Prudential Commercial Insurance Company, a Subsidiary of Theprudential Insurance Company of America on Behalfof New Jersey Automobile Full Insuranceunderwriting Association,plaintiff-appellant, v. Michigan Mutual Insurance Company, Defendant-appellee,allstate Insurance Company, Defendant, 924 F.2d 199 (11th Cir. 1991)Annotate this Case
Feb. 19, 1991
Edward M. Harris, Jr., Vicki McReynolds Knott, Decatur, Ga., for plaintiff-appellant.
Sewell K. Loggins, D. Keith Calhoun, Mozley, Finlayson & Loggins, Atlanta, Ga., for defendant-appellee.
Appeal from the United States District Court for the Northern District of Georgia; Robert H. Hall, Judge.
Before CLARK and COX, Circuit Judges, and TUTTLE, Senior Circuit Judge.
CERTIFICATION FROM THE UNITED STATES COURT OF APPEALS FOR THE ELEVENTH CIRCUIT TO THE SUPREME COURT OF GEORGIA PURSUANT TO ARTICLE VI, SECTION VI, PARAGRAPH IV OF THE GEORGIA CONSTITUTION
TO THE SUPREME COURT OF GEORGIA AND THE HONORABLE JUSTICES OF THAT COURT:
It appears to the United States Court of Appeals for the Eleventh Circuit that this case involves questions or propositions of the law of the State of Georgia which are determinative of the cause and for which there appears to be no clear controlling precedents in the decisions of the Georgia Supreme Court. The United States Court of Appeals for the Eleventh Circuit therefore certifies the following questions of law to the Supreme Court of Georgia for instructions concerning such questions of law, based upon the facts recited below and in the record which accompanies this certification.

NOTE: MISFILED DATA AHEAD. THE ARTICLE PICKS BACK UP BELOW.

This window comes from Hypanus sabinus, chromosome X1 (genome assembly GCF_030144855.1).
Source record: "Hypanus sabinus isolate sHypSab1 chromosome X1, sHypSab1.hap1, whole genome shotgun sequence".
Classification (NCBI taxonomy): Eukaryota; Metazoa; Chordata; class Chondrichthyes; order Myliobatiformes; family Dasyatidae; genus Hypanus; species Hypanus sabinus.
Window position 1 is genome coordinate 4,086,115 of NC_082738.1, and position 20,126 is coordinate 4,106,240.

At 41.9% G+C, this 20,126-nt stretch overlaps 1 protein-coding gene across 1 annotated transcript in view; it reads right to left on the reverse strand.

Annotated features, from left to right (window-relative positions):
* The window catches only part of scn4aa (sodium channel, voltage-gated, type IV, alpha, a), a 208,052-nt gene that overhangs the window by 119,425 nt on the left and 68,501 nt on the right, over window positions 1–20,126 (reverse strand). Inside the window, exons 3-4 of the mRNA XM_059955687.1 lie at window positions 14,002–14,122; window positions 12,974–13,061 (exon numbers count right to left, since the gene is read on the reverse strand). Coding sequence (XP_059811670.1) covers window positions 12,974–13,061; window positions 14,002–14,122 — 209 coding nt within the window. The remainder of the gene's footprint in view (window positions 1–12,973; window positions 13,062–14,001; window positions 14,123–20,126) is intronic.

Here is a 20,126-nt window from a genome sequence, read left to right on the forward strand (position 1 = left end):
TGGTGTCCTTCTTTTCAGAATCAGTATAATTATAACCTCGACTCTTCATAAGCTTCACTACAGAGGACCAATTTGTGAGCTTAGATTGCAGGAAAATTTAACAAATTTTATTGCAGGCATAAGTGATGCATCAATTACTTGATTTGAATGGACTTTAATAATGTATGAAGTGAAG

The style of the case in which this certificate is made is as follows: Prudential Commercial Insurance Company, a subsidiary of the Prudential Insurance Company of America, On Behalf of New Jersey Automobile Full Insurance Underwriting Association v. Michigan Mutual Insurance Company, Case No. 89-8759, filed in the United States Court of Appeals for the Eleventh Circuit, on appeal from the United States District Court for the Northern District of Georgia.
This statement is based on facts stipulated to by the parties. This matter arises out of an automobile collision on I-285 West outside Atlanta on November 17, 1986 involving a tractor trailer weighing in excess of 6,500 pounds unloaded owned by Defendant-Appellee Michigan Mutual's insured James E. Bearden. Plaintiff-Appellant Prudential's insured Allen Kimerling was killed in this collision, and Prudential's insured Charlotte and Daniel Kimerling were injured. At the time of the collision and at all pertinent times during this litigation, the Kimerlings were residents of New Jersey, and the policy under which personal injury protection benefits were paid to the Kimerlings was issued in New Jersey. Pursuant to New Jersey law, the personal injury protection provisions of that policy provided for payment of all reasonable medical expenses incurred as a result of an automobile accident. Prudential has paid personal injury protection benefits to, or on behalf of, its insureds as follows: $204,580.00 to and on behalf of Charlotte Kimerling for medical expenses, lost wages, and essential services; $10,580.00 as survivor's benefits and funeral expenses on behalf of Allen Kimerling; and $2,600.00 on behalf of Daniel Kimerling for medical expenses.